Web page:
Sebastián Nadilo shares his comments on “Nose” a Korean short story directed by Hanna Yoon. We also share an interview with the director.
Nose is a powerful film that shows the difficulties of a young woman in denouncing her abusive partner. It is also a social critique towards a patriarchal society that prefers men over women. The movie has some well-crafted scenes that will make the viewer emphasize with the character’s suffering. There is a lot to be said about the film but first let’s talk about the plot.
Hanna is a young woman who works as a private mathematics teacher. One day, upon realizing her boyfriend, Hyun-soo, is not answering her calls she decides to go to his apartment. There she is greeted by his mother, Min-ok. Hanna discovers his boyfriend suddenly moved out without telling her. Min-ok is packing her son’s belongings so Hanna decides to stay and help her, which leads to some awkward interactions between them. Hanna’s nose appears to be broken, people around her ask about it but she keeps making up stories. What is Hanna’s hiding under her bandage?
Nose is deep in content and can be analyzed in various ways. Yoon managed to create a story that talks about a physically abused victim, but it is also a strong criticism towards the macho culture in Korean society. The two male characters, Hyun-soo and Ja-woo (the student) behave aggressively around Hanna.
One of the biggest achievements by the director was to create scenes of extreme tension without showing physical violence. This can be seen when Hyun-soo invites himself to Hanna’s house and refuses to go when she asked him. His calm but overly aggressive attitude made me feel very nervous. Other remarkable scene is when Hanna was trying to make his private student do a math exercise. He tries to court Hanna but obviously she refuses, the student then says something that is very common in misogynist men after being rejected, he says “you don’t even turn me on”.
The character of Hanna is very credible. She shows all the symptoms of a victim; she feels ashamed and guilty of what happened, she continues to make up stories about her bloody nose and starts to get isolated from people. Hanna’s tribulations changes when she meets the mother of her ex. I think both characters empathies with each other. Min-ok is part of that unique “mom-culture” that exists in Korea where a mother goes to her children’s house and take care of them even when they are adults. She also believes she knows her son when in fact she only knows little things about him. For example, she didn’t know her son attempted to commit suicide which leaves her speechless.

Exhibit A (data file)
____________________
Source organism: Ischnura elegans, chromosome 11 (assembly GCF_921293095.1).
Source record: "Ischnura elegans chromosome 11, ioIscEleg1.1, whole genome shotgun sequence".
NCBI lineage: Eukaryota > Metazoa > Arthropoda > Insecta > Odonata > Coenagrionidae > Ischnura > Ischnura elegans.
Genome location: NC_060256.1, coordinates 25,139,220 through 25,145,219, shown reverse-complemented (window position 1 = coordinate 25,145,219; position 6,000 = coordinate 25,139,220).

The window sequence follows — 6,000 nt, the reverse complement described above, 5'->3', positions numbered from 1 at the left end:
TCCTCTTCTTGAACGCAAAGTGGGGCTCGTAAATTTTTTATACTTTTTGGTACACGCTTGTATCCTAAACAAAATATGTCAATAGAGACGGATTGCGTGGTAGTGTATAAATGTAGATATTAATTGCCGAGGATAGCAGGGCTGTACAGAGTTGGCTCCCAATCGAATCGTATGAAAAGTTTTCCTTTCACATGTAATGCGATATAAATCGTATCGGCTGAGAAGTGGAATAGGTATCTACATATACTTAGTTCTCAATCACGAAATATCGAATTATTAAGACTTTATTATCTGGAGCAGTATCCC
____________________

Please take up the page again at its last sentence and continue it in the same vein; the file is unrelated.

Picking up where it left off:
To end this short review, I would like to highlight again the good performance of the actors that made the characters believable and managed to create very tense moments. I wanted to know more about the film, so I decided to contact the director and ask her some questions. What follows is my interview with her…
How did you come up with the story?
Several years ago, I looked for a new house to live with my roommate, at that time in one house we looked, there was a mother. Her son wasn’t there because he was in his school. She said that she sometimes came to her son’s house for cleaning it up. In Korea, there is unique and twisted ‘mom-culture’ which mom comes her children’s house and takes care of her son or daughter although they are adults. Strangely, her image in that house had lived in my brain, and I started to think about women who have children in this society. Patriarchy was leading that woman. To them, their children, especially the ‘son’ is a trophy. When I was born-1990’s-a notion of preferring a son to a daughter was at peak. What’s worse, a lot of daughters were disappeared by abortion. As I started to relate this kind of women’s life with dating abuse, which was a big issue in Korea these times. This is how I came up with scenario for ‘Nose’.
The film talks about a very hard and sad reality for many women. Did you had difficulties filming it?
I feared that I might just use a character of Hanna, a victim of violence, without sympathy and affection. I needed to develop the scenario many times, and then staves advised me. It gave me several great ideas, but it was hard. Some people wondered why Hanna was hit by Hyun-su, but I tried not to describe violence. I thought it could be reckless to arrange this kind of scenes. Handling of the scenario wasn’t easy. During the first day of filming, my face got hurt like ‘Hanna’. I and staves were too embarrassed. Now I think, it still makes me dizzy.
Looking at the film it reminds me of some of my female friends who, sadly, experience violent situations. May I ask if the film was inspired by close or personal experiences?
Yes, it was. Some friends’ stories inspired me. A scene is a dramatized thing of my real experience.